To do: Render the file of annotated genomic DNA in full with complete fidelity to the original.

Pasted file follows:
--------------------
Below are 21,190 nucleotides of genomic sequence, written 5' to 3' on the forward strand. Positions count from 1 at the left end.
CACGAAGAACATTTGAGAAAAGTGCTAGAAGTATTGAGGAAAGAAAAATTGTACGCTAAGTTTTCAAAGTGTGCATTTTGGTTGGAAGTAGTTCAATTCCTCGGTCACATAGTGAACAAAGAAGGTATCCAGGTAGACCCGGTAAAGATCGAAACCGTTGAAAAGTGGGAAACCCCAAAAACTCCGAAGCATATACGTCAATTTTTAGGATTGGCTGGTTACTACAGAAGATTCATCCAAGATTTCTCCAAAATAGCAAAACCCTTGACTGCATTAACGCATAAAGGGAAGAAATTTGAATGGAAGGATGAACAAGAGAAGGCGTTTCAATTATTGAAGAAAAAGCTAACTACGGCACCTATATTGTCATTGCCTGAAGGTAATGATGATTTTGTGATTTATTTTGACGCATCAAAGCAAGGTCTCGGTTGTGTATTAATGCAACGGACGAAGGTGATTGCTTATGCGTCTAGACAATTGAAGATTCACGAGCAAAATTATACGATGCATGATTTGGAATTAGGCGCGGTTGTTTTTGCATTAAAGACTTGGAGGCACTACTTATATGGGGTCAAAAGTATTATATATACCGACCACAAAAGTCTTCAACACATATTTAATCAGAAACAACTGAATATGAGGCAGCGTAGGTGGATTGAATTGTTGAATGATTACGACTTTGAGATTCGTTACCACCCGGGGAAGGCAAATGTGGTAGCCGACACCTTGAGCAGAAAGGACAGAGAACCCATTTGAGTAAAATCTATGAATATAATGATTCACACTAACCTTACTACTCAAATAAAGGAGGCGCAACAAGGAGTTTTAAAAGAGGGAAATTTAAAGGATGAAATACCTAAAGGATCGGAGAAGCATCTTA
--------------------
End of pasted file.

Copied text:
Below are 21,190 nucleotides of genomic sequence, written 5' to 3' on the forward strand. Positions count from 1 at the left end.
CACGAAGAACATTTGAGAAAAGTGCTAGAAGTATTGAGGAAAGAAAAATTGTACGCTAAGTTTTCAAAGTGTGCATTTTGGTTGGAAGTAGTTCAATTCCTCGGTCACATAGTGAACAAAGAAGGTATCCAGGTAGACCCGGTAAAGATCGAAACCGTTGAAAAGTGGGAAACCCCAAAAACTCCGAAGCATATACGTCAATTTTTAGGATTGGCTGGTTACTACAGAAGATTCATCCAAGATTTCTCCAAAATAGCAAAACCCTTGACTGCATTAACGCATAAAGGGAAGAAATTTGAATGGAAGGATGAACAAGAGAAGGCGTTTCAATTATTGAAGAAAAAGCTAACTACGGCACCTATATTGTCATTGCCTGAAGGTAATGATGATTTTGTGATTTATTTTGACGCATCAAAGCAAGGTCTCGGTTGTGTATTAATGCAACGGACGAAGGTGATTGCTTATGCGTCTAGACAATTGAAGATTCACGAGCAAAATTATACGATGCATGATTTGGAATTAGGCGCGGTTGTTTTTGCATTAAAGACTTGGAGGCACTACTTATATGGGGTCAAAAGTATTATATATACCGACCACAAAAGTCTTCAACACATATTTAATCAGAAACAACTGAATATGAGGCAGCGTAGGTGGATTGAATTGTTGAATGATTACGACTTTGAGATTCGTTACCACCCGGGGAAGGCAAATGTGGTAGCCGACACCTTGAGCAGAAAGGACAGAGAACCCATTTGAGTAAAATCTATGAATATAATGATTCACACTAACCTTACTACTCAAATAAAGGAGGCGCAACAAGGAGTTTTAAAAGAGGGAAATTTAAAGGATGAAATACCTAAAGGATCGGAGAAGCATCTTA